Superbowl Notes: The Great Dictator, Sorry, Sports Coach

In 1984, like a good sports fan, I paid diligent attention–as I had previously in 1976 and 1980–to the Olympics, held that year in Los Angeles. Very few events were telecast live; we had to be content with lengthy packages of highlight clips. Included in them was as the triumphant march to an eventual gold medal of the US basketball team, the last amateur U.S. team to win an Olympic gold medal in men’s basketball.   It included, among others, Patrick Ewing, Michael Jordan, Sam Perkins, Chris Mullin and Wayman Tisdale. The team’s coach was Bobby Knight.

From the first time I saw Knight’s Knights play, I was transfixed not just by their dribbling, shooting, and slam-dunking, but also by the sideline antics of their coach. That crimson-faced worthy, seemingly permanently afflicted by a combinatory species of apoplectic fit and asthma attack, raged at all and sundry, pacing up and down like an amphetamine-fueled father in a maternity ward. He did not, then, commit any acts of physical violence–as he would later–but it did not seem it was for lack of intent. To my awestruck eyes, stunned at this sight of an infant’s tantrums embodied in an adult body, it seemed that if he could have, he would have strangled someone, anyone, that had, just for a fatal instant, dared to obstruct his favored methodology of playing basketball. Those nets, ostensibly put up as targets for basketballs, would have functioned just as easily for Bobby as gallows from which he would have strung up those that defied and transgressed his rules.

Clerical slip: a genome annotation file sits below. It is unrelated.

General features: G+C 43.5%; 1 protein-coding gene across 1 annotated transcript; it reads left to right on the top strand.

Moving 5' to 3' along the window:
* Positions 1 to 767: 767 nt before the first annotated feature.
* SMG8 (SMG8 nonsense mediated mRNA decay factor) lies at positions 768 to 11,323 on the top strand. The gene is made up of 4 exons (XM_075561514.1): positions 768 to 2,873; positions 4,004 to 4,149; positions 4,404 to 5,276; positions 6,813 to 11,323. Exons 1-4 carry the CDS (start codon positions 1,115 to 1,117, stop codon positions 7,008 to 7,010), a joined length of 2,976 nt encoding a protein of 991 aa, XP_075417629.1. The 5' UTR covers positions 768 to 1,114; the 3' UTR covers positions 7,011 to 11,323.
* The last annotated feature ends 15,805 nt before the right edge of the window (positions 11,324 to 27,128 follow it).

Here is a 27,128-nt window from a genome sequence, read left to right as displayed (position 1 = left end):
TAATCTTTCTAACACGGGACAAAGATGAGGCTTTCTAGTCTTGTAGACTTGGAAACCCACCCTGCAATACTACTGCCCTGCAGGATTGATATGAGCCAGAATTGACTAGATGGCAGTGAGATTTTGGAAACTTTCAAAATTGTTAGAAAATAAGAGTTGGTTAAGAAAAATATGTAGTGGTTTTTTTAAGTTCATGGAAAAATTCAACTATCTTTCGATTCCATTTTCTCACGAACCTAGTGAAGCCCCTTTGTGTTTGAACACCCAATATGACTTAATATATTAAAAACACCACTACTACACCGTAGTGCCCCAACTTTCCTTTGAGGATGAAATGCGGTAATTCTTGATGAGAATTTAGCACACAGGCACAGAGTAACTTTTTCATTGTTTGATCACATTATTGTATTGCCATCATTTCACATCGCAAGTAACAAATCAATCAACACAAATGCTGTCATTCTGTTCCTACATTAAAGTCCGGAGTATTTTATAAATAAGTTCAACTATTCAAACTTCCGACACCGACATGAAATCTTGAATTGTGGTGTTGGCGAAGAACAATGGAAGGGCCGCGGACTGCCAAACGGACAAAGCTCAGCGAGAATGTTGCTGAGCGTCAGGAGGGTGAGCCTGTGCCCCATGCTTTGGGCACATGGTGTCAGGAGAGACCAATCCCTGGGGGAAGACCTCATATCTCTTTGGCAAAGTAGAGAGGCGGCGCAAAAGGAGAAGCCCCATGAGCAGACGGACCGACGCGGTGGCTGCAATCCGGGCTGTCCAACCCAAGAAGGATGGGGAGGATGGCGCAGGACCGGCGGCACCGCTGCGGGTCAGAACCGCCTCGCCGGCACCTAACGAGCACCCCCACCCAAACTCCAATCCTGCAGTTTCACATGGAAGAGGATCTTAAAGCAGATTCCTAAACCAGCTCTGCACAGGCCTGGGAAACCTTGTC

As you can tell, I was impressed by Bobby Knight; he certainly left an impression. I had never seen a sports coach behave like that. I didn’t realize it then, but I was receiving a quick education in the culture of the American coach, a figure that in this Superbowl week, as is usual, will be deified and exalted by a kind of attention only rarely directed elsewhere at other central figures of American culture.